UNITED NATIONS -- The U.N. peacekeeping chief said Friday there is a possibility of a cease-fire that would allow the release of 21 peacekeepers being held captive by Syrian rebels.
Herve Ladsous told reporters after briefing the Security Council that the peacekeepers, all Filipinos, are being held in the basements of four or five houses in the village of Jamlah, just a kilometer (less than a mile) from the Israeli-controlled Golan Heights.
The peacekeepers are apparently safe, he said, but the village "is subjected to intense shelling by the Syrian armed forces."
Ladsous said U.N. officials in the region and at headquarters have been working 24/7 to gain their freedom.
"As of now, there is perhaps a hope -- but I have to be extremely cautious because it is not done yet -- but there is the possibility that a cease-fire of a few hours can intervene which would allow for our people to be released," he said.
"If that were to happen, as we all hope," Ladsous said, "we would strongly expect that there not be retaliatory action by the Syrian armed forces over the village and its civilian population after our people have left."
Syria's U.N. Ambassador Bashar Ja'afari denied that government forces were shelling the village of Jamlah, but he said they were involved in military activity in the suburbs. He stressed that the government's goal is to see the peacekeepers released safely and said Syrian soldiers would risk their lives to see this happen.
The U.N. peacekeepers' four-vehicle convoy was intercepted Wednesday by rebels from a group calling itself the Martyrs of the Yarmouk Brigades. The convoy was stopped on the outskirts of Jamlah.
Rebels said 10 people have died in regime shelling of Jamlah and nearby villages in recent days. Fighting continued Thursday, according to activists.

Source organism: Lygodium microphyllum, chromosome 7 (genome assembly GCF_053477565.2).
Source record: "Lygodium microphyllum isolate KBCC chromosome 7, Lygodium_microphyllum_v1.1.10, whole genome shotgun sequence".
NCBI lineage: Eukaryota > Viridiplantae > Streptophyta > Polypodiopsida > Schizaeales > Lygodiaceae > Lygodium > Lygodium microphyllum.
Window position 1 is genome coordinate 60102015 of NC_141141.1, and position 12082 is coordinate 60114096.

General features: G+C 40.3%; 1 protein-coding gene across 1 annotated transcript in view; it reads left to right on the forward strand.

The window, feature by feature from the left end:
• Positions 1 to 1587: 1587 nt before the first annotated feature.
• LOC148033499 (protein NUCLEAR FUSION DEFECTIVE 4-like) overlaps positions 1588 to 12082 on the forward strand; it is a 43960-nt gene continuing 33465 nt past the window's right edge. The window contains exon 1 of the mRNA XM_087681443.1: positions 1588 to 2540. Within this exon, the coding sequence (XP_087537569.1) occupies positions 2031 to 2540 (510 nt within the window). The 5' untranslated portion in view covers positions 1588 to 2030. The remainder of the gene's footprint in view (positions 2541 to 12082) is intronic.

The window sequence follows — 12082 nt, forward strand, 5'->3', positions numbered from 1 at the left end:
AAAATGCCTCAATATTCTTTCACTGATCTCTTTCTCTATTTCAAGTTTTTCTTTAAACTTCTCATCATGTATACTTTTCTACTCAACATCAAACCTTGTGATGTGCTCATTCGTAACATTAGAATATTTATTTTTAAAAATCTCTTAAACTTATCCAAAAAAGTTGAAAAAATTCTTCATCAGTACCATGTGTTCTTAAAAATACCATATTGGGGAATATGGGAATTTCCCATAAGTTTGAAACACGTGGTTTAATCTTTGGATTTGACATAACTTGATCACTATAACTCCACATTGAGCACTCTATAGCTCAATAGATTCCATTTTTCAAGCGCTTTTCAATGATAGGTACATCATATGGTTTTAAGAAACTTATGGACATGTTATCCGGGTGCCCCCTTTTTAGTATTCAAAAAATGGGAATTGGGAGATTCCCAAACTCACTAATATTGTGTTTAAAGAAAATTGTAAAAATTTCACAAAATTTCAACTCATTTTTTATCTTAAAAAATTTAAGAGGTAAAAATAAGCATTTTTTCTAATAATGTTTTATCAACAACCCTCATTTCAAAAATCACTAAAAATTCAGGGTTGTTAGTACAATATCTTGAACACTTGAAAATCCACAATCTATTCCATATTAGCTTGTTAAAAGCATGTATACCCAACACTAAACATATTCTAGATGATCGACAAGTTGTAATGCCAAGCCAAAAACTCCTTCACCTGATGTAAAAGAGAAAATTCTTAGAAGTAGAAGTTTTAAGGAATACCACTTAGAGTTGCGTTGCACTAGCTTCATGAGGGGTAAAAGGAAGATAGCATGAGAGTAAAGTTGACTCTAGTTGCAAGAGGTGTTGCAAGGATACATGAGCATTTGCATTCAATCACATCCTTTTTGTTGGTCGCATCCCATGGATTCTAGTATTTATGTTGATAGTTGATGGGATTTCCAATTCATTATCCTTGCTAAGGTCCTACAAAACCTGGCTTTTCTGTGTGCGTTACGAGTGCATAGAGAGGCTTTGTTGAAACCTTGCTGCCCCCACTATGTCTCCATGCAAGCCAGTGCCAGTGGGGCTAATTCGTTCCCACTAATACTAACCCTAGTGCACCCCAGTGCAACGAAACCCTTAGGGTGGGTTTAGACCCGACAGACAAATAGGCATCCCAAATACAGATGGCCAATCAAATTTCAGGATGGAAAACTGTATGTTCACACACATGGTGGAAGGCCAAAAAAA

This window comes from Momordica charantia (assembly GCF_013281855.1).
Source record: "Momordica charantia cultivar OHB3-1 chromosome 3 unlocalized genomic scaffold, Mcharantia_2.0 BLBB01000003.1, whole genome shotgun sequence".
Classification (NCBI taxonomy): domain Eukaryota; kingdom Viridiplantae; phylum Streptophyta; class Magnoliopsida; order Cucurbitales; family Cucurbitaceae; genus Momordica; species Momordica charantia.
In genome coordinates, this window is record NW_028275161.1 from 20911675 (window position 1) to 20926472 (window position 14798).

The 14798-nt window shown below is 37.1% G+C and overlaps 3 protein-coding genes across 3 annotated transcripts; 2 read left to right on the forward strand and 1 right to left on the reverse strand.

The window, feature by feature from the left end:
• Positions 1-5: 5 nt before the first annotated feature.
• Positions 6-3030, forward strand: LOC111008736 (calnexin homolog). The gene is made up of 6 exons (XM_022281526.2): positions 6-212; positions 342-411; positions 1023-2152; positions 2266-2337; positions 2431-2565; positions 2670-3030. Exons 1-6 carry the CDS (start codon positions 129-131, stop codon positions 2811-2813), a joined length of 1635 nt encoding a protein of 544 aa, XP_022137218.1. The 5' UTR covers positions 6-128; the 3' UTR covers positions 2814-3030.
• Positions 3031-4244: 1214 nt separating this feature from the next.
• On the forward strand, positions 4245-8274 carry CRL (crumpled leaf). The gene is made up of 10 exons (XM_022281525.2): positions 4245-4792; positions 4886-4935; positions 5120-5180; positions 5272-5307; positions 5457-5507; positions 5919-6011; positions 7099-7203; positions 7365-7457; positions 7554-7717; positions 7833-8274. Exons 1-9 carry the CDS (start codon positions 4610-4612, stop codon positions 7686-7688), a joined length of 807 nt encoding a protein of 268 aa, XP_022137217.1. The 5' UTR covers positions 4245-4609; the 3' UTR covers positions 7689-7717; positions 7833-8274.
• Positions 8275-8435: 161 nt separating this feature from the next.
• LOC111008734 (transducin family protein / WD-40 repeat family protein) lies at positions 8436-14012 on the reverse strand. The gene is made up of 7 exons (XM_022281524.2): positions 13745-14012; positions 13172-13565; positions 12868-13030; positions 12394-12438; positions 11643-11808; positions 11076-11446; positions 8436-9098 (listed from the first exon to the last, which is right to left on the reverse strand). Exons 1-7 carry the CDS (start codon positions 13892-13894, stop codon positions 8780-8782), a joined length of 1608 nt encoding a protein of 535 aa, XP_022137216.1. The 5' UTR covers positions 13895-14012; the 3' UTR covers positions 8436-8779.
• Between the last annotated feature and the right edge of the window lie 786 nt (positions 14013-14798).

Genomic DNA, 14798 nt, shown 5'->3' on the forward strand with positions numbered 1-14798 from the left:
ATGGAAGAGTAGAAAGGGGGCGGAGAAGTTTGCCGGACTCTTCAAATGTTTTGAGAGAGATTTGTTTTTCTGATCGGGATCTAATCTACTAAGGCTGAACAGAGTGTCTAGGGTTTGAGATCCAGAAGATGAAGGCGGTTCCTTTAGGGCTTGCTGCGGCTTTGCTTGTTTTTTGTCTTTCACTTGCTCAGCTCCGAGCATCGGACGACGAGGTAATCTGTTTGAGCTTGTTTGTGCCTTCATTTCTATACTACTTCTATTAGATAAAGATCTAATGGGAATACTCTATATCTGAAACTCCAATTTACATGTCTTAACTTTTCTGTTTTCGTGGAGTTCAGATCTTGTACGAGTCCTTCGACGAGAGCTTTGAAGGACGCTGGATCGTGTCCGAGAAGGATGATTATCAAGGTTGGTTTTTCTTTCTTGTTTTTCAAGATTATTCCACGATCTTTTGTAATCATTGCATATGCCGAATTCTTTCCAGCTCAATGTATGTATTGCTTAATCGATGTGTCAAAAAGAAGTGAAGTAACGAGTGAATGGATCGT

The abduction of the Filipino troops -- soft targets in Syria's two-year-old civil war -- illustrated the sudden vulnerability of a U.N. force that had patrolled a cease-fire line between Israel and Syria without incident for nearly four decades. It also sent a worrisome signal to Israel about the lawlessness it fears along the shared frontier if Syrian President Bashar Assad is ousted.
The capture came a week after the announcement that a member of the peacekeeping force is missing.
Ladsous said that in light of the volatile situation in the area, the United Nations has vacated two positions which were particularly exposed to gunfire, one at the extreme south of area of separation.
"In a wider sense, of course we are looking very closely at the 'modus operendi' of the mission in the situation it is facing, of a very degraded safety and security conditions," he said.
The U.N. monitoring mission, known as UNDOF, was set up in 1974, seven years after Israel captured the Golan and a year after it managed to push back Syrian troops trying to recapture the territory in another regional war.
For nearly four decades, the U.N. monitors helped enforce a stable truce between Israel and Syria.
But in recent months, Syrian mortars overshooting their target have repeatedly hit the Israeli-controlled Golan. In Israel's most direct involvement so far, Israeli warplanes struck inside Syria in January, according to U.S. officials who said the target was a convoy carrying anti-aircraft weapons bound for Hezbollah, a Lebanese militia allied with Assad and Iran.